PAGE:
Over the weekend I hung out with a friend who wants to write a play. She asked for writing suggestions. I told her to start a journal.
Journaling is the most important thing that any writer or anyone who wants to start writing can do. I’ve been writing short stories and novels since I was twelve, but I didn’t consider myself a writer until after college when I started a journal. Thanks that journal I write every day. I’ve improved in all elements of my writing and have six hundred-page novels to share.
For most people journal writing conjures up images of mole skin notebooks with dear diary written in looping cursive, but that’s not exactly, what I mean. When I say journal, I mean a space, be it a word processor or notebook, where you sit down for at least twenty minutes and write. It doesn’t matter what you write in that space, it just matters that you do it and do it every day.
Writing, like exercising or learning a musical instrument, is hard. It requires practice and that’s what the journal is, your practice. You have to force yourself to do it, especially when you’re first starting. After a long day of work, you’re not going to want to do anything, even write, same is true if you get up at five am and try to squeeze in a writing secession before work. You have to make it a habit.
I write at least a paragraph in my journal every day before I start a writing secession. It’s how I limber up my creative muscles. My journal is freeing, I write whatever I want. I don’t care about quality or the mistakes I make. I write as fast as the thoughts come to me and I write down all my thoughts, no matter how bad, or lazy or mean they are. Most of my thoughts are just boring. 90% of my journals start with the phrase, ‘I’m tired and I don’t want to write.’
When I journal I don’t tend to write fiction. Instead, it’s more like a compressed dairy. I’ll write a summary of my day or talk about something that’s bothering me. I use the journal to plan a lot: review goals and progress. I will talk about writing ideas I have as well as what I liked or didn’t like about the book I’m reading or game I’m playing. It’s a lot like a less polished, more personal version of this blog.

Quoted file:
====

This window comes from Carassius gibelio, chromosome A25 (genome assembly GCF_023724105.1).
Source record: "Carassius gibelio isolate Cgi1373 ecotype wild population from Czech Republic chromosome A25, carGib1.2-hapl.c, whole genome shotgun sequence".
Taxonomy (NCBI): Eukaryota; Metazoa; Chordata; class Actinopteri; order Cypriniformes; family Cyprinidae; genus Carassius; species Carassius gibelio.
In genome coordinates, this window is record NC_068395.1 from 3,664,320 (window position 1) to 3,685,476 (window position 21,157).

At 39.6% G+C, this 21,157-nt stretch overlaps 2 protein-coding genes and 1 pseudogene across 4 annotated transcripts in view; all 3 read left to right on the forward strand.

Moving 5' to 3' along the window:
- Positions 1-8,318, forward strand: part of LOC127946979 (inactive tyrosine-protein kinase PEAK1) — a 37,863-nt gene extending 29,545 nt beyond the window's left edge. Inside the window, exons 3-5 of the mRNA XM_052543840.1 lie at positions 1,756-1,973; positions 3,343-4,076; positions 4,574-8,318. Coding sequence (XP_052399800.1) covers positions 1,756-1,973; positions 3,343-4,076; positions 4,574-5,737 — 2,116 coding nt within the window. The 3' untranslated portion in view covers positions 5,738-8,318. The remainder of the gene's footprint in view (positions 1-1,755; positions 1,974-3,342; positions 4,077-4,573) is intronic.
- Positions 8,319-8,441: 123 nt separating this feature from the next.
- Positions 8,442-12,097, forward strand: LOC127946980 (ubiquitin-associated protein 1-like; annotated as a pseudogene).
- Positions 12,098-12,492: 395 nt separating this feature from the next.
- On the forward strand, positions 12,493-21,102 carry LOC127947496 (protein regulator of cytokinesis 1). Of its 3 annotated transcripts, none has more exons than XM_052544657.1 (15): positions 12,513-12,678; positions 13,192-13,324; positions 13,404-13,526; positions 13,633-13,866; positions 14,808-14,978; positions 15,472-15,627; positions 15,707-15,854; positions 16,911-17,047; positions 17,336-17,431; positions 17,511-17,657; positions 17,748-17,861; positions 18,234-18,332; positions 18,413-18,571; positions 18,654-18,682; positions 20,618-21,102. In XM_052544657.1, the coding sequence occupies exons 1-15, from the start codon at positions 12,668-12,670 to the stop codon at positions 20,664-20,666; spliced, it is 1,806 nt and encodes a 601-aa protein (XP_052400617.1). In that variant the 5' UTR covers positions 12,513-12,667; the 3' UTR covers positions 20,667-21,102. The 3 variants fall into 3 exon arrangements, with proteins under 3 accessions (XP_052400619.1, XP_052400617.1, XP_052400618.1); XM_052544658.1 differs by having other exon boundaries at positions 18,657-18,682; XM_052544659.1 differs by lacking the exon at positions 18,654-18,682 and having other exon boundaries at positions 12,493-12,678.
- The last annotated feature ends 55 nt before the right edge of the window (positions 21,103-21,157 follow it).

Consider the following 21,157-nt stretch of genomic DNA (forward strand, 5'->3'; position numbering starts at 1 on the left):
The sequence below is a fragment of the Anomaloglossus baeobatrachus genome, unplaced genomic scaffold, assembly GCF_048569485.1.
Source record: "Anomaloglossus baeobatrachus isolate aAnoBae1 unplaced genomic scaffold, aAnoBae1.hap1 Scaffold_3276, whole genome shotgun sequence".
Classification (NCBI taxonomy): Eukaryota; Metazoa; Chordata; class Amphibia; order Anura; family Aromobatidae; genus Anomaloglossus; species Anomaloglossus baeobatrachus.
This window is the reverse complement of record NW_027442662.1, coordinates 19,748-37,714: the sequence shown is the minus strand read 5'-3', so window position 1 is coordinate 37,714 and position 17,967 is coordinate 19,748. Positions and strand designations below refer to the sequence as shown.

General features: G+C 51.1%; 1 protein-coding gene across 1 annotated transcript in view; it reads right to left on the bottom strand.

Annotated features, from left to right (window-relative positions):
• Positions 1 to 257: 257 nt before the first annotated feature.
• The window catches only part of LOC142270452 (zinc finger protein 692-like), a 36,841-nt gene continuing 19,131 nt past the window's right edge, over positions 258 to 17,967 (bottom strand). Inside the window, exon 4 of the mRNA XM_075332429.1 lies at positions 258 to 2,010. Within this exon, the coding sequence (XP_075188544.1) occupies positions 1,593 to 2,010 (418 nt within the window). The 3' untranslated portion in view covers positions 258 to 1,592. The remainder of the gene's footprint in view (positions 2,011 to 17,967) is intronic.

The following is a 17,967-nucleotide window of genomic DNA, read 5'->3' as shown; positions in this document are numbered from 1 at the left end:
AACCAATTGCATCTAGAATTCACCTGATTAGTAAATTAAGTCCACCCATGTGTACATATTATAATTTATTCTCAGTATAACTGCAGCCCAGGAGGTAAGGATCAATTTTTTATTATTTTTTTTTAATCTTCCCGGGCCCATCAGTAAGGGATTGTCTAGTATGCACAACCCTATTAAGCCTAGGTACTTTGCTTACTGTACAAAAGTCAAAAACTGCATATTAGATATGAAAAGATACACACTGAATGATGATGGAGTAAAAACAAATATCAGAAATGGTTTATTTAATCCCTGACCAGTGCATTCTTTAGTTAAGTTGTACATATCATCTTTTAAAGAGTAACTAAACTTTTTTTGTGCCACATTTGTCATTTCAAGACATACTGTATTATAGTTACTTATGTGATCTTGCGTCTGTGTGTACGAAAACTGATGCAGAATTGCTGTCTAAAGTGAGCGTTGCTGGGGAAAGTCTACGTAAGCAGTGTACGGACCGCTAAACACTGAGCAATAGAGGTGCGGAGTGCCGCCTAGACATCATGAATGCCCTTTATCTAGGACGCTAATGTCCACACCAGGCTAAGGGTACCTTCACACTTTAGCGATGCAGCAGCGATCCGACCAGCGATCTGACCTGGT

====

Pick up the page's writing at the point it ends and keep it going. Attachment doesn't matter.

My journal is also home to some of my best writing, entries that I love stumbling over again and remind me that I can actually do this thing! But it’s also home to my absolute worse writing, a reminder that I need to stay sharp and edit. Because I have horrible penmanship and spelling, I keep my journal in google docs which makes revisiting old entries easy. I can trace my progression as a writer, as well as other goals, see where I’ve succeeded or fallen behind.
There are also wellness benefits to keeping a journal, so many in fact that even if I didn’t want to be a novelist I would still journal. It let’s me slow down and organize my thoughts. I can dissect what I’m feeling and why I’m feeling that way. It also helps me vent. I can write my roommate a nasty letter without ruining our friendship or formulate what I’m going to say at my next work review. I always feel better after I journal, even if I write nonsense or something I wouldn’t say out loud.
Journaling alone won’t write your novel or script, but it gives you tools you need to accomplish those dream projects. It teaches you about your own writing, about setting habits and enhances your critical thinking. It also does the important work of letting you know yourself better. Journaling doesn’t just improve your writing, it improves you too.